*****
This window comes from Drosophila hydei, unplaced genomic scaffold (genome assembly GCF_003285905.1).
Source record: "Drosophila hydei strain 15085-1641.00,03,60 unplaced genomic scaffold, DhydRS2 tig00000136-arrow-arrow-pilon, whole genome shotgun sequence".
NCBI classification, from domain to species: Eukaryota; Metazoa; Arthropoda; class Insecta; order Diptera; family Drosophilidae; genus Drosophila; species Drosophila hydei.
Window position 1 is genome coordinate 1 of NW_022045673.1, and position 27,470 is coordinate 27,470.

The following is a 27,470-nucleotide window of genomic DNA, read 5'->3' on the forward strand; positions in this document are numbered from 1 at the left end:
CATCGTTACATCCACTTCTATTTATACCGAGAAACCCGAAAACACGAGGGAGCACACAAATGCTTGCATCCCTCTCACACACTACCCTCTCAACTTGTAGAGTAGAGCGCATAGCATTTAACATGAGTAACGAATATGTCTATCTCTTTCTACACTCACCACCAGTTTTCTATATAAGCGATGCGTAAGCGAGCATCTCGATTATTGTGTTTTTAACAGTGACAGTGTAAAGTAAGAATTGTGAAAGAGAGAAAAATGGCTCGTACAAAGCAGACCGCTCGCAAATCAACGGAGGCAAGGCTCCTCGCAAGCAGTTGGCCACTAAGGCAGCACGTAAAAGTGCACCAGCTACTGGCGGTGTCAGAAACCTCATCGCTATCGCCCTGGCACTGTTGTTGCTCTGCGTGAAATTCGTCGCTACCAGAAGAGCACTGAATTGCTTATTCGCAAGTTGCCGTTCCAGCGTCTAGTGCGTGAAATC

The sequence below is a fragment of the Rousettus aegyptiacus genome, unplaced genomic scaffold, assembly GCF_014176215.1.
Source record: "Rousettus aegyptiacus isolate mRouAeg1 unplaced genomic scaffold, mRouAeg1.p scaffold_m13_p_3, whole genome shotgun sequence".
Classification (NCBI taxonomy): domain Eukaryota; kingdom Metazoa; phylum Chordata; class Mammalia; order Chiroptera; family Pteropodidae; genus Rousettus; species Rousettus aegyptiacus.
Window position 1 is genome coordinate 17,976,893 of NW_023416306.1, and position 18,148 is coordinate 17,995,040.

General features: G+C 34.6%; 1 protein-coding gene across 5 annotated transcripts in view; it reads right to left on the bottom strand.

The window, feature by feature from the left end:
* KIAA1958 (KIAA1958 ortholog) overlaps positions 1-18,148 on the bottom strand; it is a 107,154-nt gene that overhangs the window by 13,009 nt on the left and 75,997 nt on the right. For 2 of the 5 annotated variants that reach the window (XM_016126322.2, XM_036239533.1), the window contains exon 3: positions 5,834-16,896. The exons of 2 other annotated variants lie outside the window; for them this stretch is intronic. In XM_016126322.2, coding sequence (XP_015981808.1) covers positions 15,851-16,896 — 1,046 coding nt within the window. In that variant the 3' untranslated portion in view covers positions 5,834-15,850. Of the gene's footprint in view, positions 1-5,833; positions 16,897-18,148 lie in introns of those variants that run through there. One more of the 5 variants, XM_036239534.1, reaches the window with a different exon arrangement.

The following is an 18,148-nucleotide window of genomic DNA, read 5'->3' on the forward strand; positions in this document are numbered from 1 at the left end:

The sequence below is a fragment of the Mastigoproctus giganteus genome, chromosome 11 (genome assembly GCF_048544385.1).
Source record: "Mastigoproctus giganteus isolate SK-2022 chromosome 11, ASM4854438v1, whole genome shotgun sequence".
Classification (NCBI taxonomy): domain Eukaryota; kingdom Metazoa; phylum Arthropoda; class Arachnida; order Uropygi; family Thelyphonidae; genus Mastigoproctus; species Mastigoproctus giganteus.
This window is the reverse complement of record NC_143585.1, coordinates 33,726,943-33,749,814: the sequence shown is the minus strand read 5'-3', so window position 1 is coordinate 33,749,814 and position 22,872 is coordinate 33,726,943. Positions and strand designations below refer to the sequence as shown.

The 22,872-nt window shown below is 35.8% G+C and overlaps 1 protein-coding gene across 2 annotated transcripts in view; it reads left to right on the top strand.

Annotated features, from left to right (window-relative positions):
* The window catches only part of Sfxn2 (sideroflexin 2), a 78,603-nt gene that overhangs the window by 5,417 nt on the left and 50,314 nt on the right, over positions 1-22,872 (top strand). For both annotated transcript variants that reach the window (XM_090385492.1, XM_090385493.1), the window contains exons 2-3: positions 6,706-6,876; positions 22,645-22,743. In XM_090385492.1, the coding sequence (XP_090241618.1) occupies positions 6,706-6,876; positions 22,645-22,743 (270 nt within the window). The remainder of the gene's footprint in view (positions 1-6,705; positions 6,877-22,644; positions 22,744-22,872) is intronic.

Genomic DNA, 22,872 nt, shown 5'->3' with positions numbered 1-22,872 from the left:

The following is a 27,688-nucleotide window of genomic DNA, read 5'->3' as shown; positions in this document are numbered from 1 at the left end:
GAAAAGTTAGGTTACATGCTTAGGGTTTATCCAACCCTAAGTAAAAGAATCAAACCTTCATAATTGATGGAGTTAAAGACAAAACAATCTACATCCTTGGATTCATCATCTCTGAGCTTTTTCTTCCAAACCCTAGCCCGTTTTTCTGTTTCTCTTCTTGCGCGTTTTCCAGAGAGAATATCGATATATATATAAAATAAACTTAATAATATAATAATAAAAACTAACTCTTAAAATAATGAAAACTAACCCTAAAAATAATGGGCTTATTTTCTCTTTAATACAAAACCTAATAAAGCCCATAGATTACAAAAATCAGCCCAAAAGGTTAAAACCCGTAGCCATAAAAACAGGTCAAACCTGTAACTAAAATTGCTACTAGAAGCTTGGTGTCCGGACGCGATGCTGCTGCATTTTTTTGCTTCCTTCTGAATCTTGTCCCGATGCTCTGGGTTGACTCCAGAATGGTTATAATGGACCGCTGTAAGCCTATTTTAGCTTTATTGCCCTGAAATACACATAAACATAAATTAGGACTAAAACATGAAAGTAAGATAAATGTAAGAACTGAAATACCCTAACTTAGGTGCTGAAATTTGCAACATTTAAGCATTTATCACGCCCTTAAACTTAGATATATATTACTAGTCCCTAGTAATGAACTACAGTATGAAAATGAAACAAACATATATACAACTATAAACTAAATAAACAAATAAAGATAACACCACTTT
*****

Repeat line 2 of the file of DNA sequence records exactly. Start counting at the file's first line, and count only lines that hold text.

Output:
Source record: "Drosophila hydei strain 15085-1641.00,03,60 unplaced genomic scaffold, DhydRS2 tig00000136-arrow-arrow-pilon, whole genome shotgun sequence".